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Color representation wasn’t quite as stunning, producing 118.6 percent of the sRGB color gamut, which is more than adequate, beating the ViewSonic XG2401 (91 percent). The Agon’s score fell behind those of both the Dell 24 S2417DG (122.8 percent) and Asus VG245H (252.6 nits), however.
The AG241QG’s 1-millisecond lag time is also impressive, making it one of the most responsive monitors we’ve reviewed. Only the Dell XG2401 offers better, with a 0-ms time.
Modes and Special Features
The one area where we really felt the monitor was lacking was in gaming presets. While many manufacturers will include presets for various game types, optimized for things like first-person shooters and racing games, the AG241QG has none. It lets you tweak several aspects of the picture, from contrast and brightness to game color and blue-light levels, but there are no presets to choose from.
That’s not to say there are no gaming-oriented features. The monitor has an overclocking mode that you can toggle on and off to ramp up the refresh rate past the 144Hz normally offered over DisplayPort, and there’s an optional timer that will remind you to take a break after long periods of use.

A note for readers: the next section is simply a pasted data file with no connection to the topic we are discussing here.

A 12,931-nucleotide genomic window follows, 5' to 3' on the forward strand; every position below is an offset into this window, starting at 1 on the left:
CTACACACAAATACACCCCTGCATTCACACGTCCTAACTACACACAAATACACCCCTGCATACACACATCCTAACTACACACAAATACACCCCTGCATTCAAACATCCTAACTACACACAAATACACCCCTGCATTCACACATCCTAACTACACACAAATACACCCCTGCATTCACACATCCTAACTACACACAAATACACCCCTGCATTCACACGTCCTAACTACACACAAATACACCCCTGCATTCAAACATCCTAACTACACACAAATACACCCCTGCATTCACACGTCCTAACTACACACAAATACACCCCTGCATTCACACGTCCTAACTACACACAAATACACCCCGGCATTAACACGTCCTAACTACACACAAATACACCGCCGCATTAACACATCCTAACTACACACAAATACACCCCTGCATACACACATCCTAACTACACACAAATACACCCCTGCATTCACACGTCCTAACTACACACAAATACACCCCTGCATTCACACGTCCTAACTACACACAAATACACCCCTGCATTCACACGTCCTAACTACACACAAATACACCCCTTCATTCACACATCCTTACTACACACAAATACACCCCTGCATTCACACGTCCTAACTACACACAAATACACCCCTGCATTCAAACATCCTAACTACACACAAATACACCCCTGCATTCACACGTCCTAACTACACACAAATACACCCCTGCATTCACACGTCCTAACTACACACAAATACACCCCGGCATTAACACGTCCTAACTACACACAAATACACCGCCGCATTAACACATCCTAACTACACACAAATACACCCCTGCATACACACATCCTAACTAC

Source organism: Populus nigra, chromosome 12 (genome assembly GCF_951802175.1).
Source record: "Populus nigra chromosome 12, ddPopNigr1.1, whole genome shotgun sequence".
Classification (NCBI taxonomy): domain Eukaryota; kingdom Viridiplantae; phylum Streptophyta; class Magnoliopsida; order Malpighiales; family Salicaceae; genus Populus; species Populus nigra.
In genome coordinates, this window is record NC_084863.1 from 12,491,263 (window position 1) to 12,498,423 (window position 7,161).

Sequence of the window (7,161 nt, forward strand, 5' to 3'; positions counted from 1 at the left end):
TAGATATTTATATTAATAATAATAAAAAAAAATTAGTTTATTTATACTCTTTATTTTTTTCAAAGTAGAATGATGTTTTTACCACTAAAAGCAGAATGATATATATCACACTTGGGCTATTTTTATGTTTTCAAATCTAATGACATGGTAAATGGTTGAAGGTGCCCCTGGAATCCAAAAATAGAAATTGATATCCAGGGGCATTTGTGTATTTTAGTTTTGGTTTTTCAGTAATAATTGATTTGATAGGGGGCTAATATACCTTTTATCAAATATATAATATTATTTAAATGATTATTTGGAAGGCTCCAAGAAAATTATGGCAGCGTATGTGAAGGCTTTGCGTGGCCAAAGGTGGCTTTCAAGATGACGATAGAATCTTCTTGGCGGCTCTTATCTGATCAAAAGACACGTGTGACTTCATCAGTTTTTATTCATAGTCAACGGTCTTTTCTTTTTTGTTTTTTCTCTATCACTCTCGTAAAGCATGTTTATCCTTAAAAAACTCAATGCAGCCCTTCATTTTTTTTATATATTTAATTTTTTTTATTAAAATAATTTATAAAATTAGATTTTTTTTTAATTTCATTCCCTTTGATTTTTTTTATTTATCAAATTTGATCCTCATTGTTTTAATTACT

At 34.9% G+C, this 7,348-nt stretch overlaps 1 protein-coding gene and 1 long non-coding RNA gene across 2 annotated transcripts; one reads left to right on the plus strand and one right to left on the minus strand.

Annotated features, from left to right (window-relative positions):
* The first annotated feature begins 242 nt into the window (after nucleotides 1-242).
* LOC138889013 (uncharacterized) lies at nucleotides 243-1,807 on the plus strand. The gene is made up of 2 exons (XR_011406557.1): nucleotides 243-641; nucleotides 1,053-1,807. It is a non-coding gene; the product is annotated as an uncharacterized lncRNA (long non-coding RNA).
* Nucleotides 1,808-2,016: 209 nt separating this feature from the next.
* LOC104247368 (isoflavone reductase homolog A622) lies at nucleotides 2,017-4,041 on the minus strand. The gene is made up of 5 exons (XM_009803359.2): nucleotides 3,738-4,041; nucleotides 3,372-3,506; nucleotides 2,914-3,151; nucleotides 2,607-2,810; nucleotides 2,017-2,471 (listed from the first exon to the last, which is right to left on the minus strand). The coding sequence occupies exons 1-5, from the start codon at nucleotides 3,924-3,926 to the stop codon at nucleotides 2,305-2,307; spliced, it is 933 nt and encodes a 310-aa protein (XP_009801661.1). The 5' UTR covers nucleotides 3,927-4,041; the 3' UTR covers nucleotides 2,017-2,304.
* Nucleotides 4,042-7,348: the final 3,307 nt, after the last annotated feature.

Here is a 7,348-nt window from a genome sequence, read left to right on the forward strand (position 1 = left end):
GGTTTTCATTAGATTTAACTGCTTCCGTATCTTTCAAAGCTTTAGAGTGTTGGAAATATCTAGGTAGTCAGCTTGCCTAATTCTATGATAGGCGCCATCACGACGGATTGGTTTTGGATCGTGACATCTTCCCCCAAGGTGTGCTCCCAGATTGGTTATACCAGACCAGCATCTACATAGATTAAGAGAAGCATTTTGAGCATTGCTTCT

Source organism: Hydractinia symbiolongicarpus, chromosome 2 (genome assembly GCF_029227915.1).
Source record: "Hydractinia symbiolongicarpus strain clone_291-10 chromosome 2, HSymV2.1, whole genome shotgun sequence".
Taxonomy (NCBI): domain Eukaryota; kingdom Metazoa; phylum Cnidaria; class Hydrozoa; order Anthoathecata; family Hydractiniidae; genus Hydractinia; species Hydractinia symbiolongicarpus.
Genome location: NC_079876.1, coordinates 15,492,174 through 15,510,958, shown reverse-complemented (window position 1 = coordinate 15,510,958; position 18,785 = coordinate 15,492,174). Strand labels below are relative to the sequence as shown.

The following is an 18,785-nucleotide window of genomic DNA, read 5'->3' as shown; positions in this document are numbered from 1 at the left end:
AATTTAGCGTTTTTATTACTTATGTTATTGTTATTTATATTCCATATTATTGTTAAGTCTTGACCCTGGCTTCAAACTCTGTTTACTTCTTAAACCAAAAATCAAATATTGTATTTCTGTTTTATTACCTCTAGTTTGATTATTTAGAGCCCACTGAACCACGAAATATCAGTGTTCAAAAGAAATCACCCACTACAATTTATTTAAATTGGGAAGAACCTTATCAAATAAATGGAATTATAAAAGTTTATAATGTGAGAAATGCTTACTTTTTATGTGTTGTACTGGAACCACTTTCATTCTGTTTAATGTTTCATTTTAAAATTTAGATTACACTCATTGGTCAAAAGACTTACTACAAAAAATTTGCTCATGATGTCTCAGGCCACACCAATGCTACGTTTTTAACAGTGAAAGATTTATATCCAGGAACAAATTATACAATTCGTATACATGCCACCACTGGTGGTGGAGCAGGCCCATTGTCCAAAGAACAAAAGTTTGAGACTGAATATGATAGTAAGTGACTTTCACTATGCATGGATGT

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There’s also a Shadow Control option, which is essentially a black stabilization solution that lets you lighten the darker portions of an image without washing out brighter areas. It’s a handy option to have when playing games that might have heavy shadows obscuring details or enemies.
The one area where the Agon is lacking is in gaming presets.
The AG241QG also has a pair of 2-watt speakers built in, offering a fair amount of volume when you don’t want to use a headset. Obviously, it can’t offer the same sort of immersive sound that a good gaming headset will offer, but for basic stereo sound, it was pretty good.
The AOC Agon AG241QG has a lot going for it, from the quad-HD resolution to the inclusion of Nvidia G-Sync. The monitor has its failings, like a lack of specialized game presets and a clunky interface for settings. But on the whole, the combination of strong performance in games and excellent test results leave us more than willing to recommend the AOC Agon AG241QG. That it’s slightly cheaper than our favorite 24-inch gaming monitor, the Dell 24 S2417DG, is just icing on the cake.
Credit: Tom’s Guide